For a few moments Monday evening, Carrie Carpenter got to play judge.
The 10-year-old Billings girl sat in the chair usually occupied by Senior U.S. District Judge Jack Shanstrom, talked into the microphone and looked out over the Big Horn Courtroom on the fifth floor of the newly completed $80 million courthouse in downtown Billings.
“It was kind of fun. The technology is amazing,” Carrie said after seeing a demonstration of a wheelchair-accessible witness box.
Carrie and her mother, Deanna Carpenter, were among more than 100 people who visited the new courthouse during an open house that ran from 5 to 7 p.m.
Carpenter said her family was “just curious” about the building.
“It’s beautiful. We didn’t know what to expect,” she said.
A formal, invitation-only dedication of the courthouse is set for 10 a.m. Tuesday on the fourth-floor roof garden patio.
During the open house, people could move freely through the public areas of the building. Most of the interest was on the fourth and fifth floors, where there are three courtrooms, the roof garden patio and a jury assembly room.
Deputy clerks of court greeted the public in the courtrooms and jury assembly room and gave informal talks about the various features.
“I’m impressed with the design. It’s such an important building in the heart of the city,” said Wayne Gustafson, a retired Billings architect.
The modern, American-style architecture fits in well with the city, he said while enjoying the view from the roof patio on a warm, late summer evening.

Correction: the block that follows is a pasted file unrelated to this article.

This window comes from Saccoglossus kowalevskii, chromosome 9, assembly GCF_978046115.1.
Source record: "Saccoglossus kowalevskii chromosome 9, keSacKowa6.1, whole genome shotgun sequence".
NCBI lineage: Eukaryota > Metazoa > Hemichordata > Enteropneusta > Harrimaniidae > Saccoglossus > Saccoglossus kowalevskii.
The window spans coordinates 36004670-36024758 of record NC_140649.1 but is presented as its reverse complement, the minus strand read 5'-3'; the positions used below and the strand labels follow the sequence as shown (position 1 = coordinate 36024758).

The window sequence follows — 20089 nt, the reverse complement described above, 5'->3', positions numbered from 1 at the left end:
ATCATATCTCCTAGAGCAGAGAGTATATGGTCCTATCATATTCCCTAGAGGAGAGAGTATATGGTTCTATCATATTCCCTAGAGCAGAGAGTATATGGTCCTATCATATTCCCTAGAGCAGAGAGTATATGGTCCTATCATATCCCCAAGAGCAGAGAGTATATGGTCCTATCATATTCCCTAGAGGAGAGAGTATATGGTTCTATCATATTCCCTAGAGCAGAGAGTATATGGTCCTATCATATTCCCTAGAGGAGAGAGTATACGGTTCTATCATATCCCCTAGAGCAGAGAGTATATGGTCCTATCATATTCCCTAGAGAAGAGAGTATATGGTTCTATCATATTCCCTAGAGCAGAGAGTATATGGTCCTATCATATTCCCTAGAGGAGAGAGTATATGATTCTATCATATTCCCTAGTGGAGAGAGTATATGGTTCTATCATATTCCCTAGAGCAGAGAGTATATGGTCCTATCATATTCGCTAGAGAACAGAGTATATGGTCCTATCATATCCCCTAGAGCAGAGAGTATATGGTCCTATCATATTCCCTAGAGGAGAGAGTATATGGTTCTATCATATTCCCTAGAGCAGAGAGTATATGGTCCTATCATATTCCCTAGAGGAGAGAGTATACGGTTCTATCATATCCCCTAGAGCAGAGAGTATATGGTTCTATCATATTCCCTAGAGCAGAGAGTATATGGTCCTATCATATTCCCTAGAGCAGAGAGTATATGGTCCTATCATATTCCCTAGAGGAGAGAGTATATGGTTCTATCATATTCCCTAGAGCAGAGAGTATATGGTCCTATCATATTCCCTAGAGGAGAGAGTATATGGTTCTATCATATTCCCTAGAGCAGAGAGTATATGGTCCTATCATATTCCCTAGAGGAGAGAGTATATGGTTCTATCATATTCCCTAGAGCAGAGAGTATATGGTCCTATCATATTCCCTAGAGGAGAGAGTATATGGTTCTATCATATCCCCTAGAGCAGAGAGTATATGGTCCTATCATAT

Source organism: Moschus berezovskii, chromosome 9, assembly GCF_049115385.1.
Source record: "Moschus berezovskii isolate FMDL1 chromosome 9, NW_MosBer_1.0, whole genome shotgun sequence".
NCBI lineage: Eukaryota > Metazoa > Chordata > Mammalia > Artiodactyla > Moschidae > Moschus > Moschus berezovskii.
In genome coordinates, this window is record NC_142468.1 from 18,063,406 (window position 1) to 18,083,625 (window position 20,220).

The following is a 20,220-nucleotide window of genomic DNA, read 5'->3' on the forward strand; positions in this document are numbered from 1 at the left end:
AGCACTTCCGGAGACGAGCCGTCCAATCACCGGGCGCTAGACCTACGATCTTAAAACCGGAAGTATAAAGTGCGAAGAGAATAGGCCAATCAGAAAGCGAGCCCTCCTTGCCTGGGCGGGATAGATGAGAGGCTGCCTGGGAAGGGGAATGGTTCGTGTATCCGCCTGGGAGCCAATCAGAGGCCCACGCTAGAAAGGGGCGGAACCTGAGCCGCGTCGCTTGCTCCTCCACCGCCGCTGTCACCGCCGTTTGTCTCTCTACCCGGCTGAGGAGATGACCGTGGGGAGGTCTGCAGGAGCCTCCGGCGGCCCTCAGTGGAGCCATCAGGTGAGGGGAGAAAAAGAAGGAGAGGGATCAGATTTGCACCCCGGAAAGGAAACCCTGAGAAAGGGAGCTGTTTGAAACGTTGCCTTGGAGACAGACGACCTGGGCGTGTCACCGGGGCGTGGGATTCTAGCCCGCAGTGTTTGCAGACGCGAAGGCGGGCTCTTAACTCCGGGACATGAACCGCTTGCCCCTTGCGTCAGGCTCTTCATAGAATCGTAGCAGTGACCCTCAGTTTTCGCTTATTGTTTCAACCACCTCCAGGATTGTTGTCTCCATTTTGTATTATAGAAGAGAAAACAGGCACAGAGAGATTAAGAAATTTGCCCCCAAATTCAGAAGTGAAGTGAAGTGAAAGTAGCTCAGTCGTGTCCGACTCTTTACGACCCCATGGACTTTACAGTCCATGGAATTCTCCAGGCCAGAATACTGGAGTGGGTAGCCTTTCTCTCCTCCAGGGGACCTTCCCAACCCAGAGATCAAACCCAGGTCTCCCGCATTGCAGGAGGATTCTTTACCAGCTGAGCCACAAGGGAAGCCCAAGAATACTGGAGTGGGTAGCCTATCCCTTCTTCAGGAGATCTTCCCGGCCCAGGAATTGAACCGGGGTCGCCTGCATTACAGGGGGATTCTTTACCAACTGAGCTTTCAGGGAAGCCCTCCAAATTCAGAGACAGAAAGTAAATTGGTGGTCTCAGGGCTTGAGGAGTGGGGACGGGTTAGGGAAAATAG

“It’s very nice, impressive,” said Donna Dierenfield, who came with her husband, Doug, to check out the new building.
“I love the view here,” she said as the couple stepped onto the fifth floor, where huge west-facing windows provide a wide-angle view of the city.
Former Billings Mayor Chuck Tooley also gave the courthouse high marks.
"I love the interior space. It’s a wonderful facility for Billings,” he said.
The energy-efficient, 128,742-square-foot building is designed to use 30 percent less power than a typical building of the same size. Construction began in October 2010, and the building opened for business by late August.
Owned by the U.S. General Services Administration and built by Mortenson Construction, a Minnesota-based firm, the courthouse was funded by stimulus money from the Recovery and Reinvestment Act.
Architects from NBBJ, the Seattle firm that designed the building, also attended the open house.
“It’s so exciting. We’re hearing a lot of positive comments,” said Jeanne Iannucci, who, along with Tom Henry, both NBBJ architects and project managers, shadowed some of the people as they visited the courtrooms, lobbies and patio.
“It’s very rewarding. It’s just great to see so much public interest,” Henry said.
The design is intended to make justice visible, with courtrooms on the fourth and fifth floors and large windows, Iannucci said. The first, second and third floors, which are home to the Clerk of Court, U.S. Probation and Parole, U.S. Marshal Service, U.S Attorney’s Office and GSA, form the base and support for the court, she said.